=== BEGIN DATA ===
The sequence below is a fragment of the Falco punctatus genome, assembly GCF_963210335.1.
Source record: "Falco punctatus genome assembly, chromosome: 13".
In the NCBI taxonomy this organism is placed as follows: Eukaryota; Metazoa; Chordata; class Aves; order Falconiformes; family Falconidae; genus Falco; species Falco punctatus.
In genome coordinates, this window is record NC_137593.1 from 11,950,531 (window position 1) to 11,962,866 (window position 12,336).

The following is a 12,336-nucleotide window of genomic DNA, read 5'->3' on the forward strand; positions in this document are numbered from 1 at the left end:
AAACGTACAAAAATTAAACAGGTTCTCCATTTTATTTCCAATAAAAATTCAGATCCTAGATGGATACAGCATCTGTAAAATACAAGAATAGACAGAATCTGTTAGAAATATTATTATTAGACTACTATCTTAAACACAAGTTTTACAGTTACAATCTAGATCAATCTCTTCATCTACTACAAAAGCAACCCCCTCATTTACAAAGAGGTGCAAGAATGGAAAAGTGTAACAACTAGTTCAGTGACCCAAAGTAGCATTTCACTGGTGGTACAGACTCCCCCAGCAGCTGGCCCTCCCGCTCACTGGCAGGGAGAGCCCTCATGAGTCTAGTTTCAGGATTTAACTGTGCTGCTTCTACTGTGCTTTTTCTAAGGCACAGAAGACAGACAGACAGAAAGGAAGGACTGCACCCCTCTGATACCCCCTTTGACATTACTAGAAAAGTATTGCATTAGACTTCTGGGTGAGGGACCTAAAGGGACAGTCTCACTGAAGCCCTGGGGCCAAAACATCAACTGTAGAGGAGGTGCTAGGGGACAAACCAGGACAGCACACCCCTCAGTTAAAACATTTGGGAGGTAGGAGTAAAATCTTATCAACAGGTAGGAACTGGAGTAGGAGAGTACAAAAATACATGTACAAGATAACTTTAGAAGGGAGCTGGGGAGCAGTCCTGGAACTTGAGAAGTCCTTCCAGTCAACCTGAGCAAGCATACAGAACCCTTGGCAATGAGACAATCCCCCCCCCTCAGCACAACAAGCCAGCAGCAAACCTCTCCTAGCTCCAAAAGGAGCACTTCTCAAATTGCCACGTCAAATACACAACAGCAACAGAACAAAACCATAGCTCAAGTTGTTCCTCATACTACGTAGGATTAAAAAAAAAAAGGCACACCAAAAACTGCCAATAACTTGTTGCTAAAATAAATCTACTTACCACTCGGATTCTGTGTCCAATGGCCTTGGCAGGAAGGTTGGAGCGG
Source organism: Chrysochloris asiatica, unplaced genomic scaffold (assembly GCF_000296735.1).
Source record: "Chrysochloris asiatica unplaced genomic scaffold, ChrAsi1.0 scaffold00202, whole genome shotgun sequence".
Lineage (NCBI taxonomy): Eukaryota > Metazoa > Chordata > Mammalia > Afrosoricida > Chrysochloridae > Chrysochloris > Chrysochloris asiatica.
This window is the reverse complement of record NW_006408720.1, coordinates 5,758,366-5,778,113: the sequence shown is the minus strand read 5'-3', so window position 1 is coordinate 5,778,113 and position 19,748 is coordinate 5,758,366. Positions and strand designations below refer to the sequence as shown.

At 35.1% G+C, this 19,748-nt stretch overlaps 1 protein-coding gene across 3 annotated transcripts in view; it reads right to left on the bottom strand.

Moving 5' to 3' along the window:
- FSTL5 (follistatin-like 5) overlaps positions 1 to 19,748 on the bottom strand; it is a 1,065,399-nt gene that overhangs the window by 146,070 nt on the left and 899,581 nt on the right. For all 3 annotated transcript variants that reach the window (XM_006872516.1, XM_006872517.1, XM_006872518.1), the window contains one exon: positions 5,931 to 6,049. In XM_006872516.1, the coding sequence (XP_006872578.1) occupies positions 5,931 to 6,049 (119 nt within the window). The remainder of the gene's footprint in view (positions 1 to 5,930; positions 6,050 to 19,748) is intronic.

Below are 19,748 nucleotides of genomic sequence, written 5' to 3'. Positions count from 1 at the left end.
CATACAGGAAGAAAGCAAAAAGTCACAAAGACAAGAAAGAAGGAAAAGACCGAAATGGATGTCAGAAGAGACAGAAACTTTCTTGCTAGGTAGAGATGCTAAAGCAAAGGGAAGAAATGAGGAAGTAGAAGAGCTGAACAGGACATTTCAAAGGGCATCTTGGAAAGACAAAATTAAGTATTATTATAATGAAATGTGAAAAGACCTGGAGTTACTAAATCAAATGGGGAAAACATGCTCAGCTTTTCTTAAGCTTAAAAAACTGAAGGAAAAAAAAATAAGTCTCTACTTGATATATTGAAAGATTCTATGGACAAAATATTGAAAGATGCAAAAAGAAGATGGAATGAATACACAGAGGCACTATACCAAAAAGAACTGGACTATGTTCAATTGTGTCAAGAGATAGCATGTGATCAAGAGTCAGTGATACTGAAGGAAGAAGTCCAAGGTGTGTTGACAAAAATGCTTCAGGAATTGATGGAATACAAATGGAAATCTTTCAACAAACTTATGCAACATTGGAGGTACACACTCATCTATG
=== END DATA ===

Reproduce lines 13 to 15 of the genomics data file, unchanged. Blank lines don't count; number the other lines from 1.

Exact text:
- FSTL5 (follistatin-like 5) overlaps positions 1 to 19,748 on the bottom strand; it is a 1,065,399-nt gene that overhangs the window by 146,070 nt on the left and 899,581 nt on the right. For all 3 annotated transcript variants that reach the window (XM_006872516.1, XM_006872517.1, XM_006872518.1), the window contains one exon: positions 5,931 to 6,049. In XM_006872516.1, the coding sequence (XP_006872578.1) occupies positions 5,931 to 6,049 (119 nt within the window). The remainder of the gene's footprint in view (positions 1 to 5,930; positions 6,050 to 19,748) is intronic.

Below are 19,748 nucleotides of genomic sequence, written 5' to 3'. Positions count from 1 at the left end.
CATACAGGAAGAAAGCAAAAAGTCACAAAGACAAGAAAGAAGGAAAAGACCGAAATGGATGTCAGAAGAGACAGAAACTTTCTTGCTAGGTAGAGATGCTAAAGCAAAGGGAAGAAATGAGGAAGTAGAAGAGCTGAACAGGACATTTCAAAGGGCATCTTGGAAAGACAAAATTAAGTATTATTATAATGAAATGTGAAAAGACCTGGAGTTACTAAATCAAATGGGGAAAACATGCTCAGCTTTTCTTAAGCTTAAAAAACTGAAGGAAAAAAAAATAAGTCTCTACTTGATATATTGAAAGATTCTATGGACAAAATATTGAAAGATGCAAAAAGAAGATGGAATGAATACACAGAGGCACTATACCAAAAAGAACTGGACTATGTTCAATTGTGTCAAGAGATAGCATGTGATCAAGAGTCAGTGATACTGAAGGAAGAAGTCCAAGGTGTGTTGACAAAAATGCTTCAGGAATTGATGGAATACAAATGGAAATCTTTCAACAAACTTATGCAACATTGGAGGTACACACTCATCTATG